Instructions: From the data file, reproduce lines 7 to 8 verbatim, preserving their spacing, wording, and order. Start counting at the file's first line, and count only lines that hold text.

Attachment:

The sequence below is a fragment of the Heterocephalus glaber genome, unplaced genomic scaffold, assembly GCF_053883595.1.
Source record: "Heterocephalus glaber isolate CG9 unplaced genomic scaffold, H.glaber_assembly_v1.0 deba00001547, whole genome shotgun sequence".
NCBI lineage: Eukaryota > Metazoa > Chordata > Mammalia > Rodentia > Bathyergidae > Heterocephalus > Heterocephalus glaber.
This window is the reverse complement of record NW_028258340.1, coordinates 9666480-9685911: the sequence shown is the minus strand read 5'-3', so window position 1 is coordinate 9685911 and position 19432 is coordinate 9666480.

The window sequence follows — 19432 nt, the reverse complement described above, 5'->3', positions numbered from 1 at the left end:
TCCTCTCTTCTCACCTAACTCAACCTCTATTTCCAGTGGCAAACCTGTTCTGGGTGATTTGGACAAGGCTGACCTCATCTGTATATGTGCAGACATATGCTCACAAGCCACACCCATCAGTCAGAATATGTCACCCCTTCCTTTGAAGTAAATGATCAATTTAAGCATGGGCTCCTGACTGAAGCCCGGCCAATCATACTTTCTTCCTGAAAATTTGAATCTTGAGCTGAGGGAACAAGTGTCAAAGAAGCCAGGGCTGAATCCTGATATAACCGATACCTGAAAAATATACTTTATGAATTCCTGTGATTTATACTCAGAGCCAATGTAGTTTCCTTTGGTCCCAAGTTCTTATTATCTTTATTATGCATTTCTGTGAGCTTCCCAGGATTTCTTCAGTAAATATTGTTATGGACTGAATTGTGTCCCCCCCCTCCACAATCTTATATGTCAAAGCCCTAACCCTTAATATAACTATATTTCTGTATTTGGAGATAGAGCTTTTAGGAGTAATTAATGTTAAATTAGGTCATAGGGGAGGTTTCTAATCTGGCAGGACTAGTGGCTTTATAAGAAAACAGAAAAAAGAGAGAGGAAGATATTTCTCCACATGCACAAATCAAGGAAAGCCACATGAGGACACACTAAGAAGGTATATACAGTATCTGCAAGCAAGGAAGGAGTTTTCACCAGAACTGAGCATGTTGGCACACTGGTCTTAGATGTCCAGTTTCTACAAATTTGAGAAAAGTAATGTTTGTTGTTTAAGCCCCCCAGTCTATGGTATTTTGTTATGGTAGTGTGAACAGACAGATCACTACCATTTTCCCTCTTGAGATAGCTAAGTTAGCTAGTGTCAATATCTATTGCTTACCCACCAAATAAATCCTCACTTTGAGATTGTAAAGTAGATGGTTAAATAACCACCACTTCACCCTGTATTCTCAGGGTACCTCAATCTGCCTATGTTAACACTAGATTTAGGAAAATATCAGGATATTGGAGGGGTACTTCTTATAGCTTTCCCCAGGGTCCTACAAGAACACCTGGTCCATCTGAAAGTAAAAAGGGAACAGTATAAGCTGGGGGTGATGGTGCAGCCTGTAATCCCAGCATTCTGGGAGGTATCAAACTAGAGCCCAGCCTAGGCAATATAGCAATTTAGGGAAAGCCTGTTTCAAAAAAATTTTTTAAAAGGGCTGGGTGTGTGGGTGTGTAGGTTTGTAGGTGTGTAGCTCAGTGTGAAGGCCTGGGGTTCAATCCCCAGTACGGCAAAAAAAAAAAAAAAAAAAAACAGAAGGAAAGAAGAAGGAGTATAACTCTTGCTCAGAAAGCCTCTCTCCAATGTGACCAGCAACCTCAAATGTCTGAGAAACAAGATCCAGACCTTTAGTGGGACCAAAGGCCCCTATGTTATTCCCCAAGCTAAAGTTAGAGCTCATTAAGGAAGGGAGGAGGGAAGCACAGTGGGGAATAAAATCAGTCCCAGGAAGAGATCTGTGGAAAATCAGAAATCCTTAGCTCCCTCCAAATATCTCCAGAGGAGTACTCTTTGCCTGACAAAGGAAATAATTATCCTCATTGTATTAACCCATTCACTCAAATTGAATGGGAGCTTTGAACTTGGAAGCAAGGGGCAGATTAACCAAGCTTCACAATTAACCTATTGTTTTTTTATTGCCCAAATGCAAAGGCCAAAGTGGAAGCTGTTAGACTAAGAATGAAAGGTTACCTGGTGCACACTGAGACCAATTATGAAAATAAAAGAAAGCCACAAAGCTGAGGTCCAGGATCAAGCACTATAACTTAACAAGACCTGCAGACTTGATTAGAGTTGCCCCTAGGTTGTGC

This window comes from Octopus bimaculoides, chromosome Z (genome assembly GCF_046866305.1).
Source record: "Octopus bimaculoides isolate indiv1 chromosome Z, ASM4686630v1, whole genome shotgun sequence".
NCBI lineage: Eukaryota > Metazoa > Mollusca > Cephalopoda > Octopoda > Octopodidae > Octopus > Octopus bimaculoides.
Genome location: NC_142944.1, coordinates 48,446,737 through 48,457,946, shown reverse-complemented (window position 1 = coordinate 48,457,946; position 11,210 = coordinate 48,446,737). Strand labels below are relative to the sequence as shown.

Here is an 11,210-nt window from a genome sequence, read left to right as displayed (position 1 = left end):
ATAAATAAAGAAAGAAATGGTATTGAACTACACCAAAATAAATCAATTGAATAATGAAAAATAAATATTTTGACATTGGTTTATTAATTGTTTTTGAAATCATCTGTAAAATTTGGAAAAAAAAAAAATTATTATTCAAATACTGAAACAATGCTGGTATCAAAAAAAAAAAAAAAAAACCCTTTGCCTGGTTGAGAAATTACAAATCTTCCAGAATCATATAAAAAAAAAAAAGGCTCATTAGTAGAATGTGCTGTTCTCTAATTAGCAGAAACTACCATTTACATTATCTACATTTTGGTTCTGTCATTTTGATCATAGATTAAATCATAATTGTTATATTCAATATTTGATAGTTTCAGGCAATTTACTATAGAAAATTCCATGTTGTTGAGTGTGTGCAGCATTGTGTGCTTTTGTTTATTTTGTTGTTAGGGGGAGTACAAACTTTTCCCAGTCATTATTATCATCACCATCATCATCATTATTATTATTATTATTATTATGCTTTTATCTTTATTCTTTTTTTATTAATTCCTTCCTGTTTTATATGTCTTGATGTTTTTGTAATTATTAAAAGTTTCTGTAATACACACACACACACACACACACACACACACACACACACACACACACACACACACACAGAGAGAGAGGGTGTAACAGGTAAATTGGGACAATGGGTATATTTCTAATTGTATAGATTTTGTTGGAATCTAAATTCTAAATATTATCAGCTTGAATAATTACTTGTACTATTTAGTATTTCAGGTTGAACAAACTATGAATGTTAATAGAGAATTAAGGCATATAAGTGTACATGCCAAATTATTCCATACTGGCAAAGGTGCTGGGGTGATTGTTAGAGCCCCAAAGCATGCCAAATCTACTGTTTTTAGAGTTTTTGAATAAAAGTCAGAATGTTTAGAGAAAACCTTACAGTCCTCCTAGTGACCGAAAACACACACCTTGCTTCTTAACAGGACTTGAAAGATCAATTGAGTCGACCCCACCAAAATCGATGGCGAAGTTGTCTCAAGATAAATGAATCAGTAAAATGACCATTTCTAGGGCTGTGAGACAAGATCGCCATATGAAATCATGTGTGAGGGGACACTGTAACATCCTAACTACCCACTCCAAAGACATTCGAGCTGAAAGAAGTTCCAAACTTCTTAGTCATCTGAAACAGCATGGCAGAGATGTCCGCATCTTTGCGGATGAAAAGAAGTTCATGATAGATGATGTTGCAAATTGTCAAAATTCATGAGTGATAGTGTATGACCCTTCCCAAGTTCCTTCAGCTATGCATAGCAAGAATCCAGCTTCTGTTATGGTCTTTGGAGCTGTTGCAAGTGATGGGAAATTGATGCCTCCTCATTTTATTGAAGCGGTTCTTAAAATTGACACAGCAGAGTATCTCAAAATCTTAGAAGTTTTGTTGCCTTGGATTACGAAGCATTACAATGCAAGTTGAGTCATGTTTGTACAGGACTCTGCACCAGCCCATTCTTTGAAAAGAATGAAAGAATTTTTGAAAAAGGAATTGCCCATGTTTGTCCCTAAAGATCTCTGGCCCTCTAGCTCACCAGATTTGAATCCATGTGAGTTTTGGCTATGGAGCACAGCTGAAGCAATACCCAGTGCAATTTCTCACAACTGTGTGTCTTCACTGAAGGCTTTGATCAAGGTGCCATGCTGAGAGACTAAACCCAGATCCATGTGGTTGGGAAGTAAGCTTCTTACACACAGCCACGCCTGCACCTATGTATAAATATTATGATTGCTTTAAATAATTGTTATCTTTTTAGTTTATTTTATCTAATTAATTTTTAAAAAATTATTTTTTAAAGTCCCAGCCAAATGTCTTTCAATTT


This window comes from Octopus bimaculoides, chromosome Z (genome assembly GCF_046866305.1).
Source record: "Octopus bimaculoides isolate indiv1 chromosome Z, ASM4686630v1, whole genome shotgun sequence".